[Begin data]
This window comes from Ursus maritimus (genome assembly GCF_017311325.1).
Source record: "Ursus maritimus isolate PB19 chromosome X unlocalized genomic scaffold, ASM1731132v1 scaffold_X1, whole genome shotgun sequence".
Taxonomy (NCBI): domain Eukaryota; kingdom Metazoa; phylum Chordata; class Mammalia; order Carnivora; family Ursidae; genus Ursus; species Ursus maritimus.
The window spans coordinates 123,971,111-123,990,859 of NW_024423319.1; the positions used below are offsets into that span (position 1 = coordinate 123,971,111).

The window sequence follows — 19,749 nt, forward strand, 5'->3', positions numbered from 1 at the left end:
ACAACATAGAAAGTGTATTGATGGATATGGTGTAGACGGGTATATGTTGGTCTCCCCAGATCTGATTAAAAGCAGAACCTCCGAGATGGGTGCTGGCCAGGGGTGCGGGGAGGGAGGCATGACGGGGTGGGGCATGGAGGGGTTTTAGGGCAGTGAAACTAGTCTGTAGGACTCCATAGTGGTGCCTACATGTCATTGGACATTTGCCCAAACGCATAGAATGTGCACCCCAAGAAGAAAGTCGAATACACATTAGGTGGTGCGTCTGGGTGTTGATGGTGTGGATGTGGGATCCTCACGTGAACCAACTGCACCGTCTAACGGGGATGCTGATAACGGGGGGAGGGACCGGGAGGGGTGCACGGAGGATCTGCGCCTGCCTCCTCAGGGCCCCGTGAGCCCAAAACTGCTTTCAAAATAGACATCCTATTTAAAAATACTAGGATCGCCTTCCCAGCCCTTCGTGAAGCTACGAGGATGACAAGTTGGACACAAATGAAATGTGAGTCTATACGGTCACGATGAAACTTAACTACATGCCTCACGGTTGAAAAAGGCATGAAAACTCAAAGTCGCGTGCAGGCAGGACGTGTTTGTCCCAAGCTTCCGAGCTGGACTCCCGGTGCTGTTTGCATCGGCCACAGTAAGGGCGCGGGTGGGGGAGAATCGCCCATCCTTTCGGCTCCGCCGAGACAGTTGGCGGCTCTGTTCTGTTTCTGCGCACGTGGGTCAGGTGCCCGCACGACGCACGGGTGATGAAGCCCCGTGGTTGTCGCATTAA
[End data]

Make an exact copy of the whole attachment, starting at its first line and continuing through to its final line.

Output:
This window comes from Ursus maritimus (genome assembly GCF_017311325.1).
Source record: "Ursus maritimus isolate PB19 chromosome X unlocalized genomic scaffold, ASM1731132v1 scaffold_X1, whole genome shotgun sequence".
Taxonomy (NCBI): domain Eukaryota; kingdom Metazoa; phylum Chordata; class Mammalia; order Carnivora; family Ursidae; genus Ursus; species Ursus maritimus.
The window spans coordinates 123,971,111-123,990,859 of NW_024423319.1; the positions used below are offsets into that span (position 1 = coordinate 123,971,111).

The window sequence follows — 19,749 nt, forward strand, 5'->3', positions numbered from 1 at the left end:
ACAACATAGAAAGTGTATTGATGGATATGGTGTAGACGGGTATATGTTGGTCTCCCCAGATCTGATTAAAAGCAGAACCTCCGAGATGGGTGCTGGCCAGGGGTGCGGGGAGGGAGGCATGACGGGGTGGGGCATGGAGGGGTTTTAGGGCAGTGAAACTAGTCTGTAGGACTCCATAGTGGTGCCTACATGTCATTGGACATTTGCCCAAACGCATAGAATGTGCACCCCAAGAAGAAAGTCGAATACACATTAGGTGGTGCGTCTGGGTGTTGATGGTGTGGATGTGGGATCCTCACGTGAACCAACTGCACCGTCTAACGGGGATGCTGATAACGGGGGGAGGGACCGGGAGGGGTGCACGGAGGATCTGCGCCTGCCTCCTCAGGGCCCCGTGAGCCCAAAACTGCTTTCAAAATAGACATCCTATTTAAAAATACTAGGATCGCCTTCCCAGCCCTTCGTGAAGCTACGAGGATGACAAGTTGGACACAAATGAAATGTGAGTCTATACGGTCACGATGAAACTTAACTACATGCCTCACGGTTGAAAAAGGCATGAAAACTCAAAGTCGCGTGCAGGCAGGACGTGTTTGTCCCAAGCTTCCGAGCTGGACTCCCGGTGCTGTTTGCATCGGCCACAGTAAGGGCGCGGGTGGGGGAGAATCGCCCATCCTTTCGGCTCCGCCGAGACAGTTGGCGGCTCTGTTCTGTTTCTGCGCACGTGGGTCAGGTGCCCGCACGACGCACGGGTGATGAAGCCCCGTGGTTGTCGCATTAA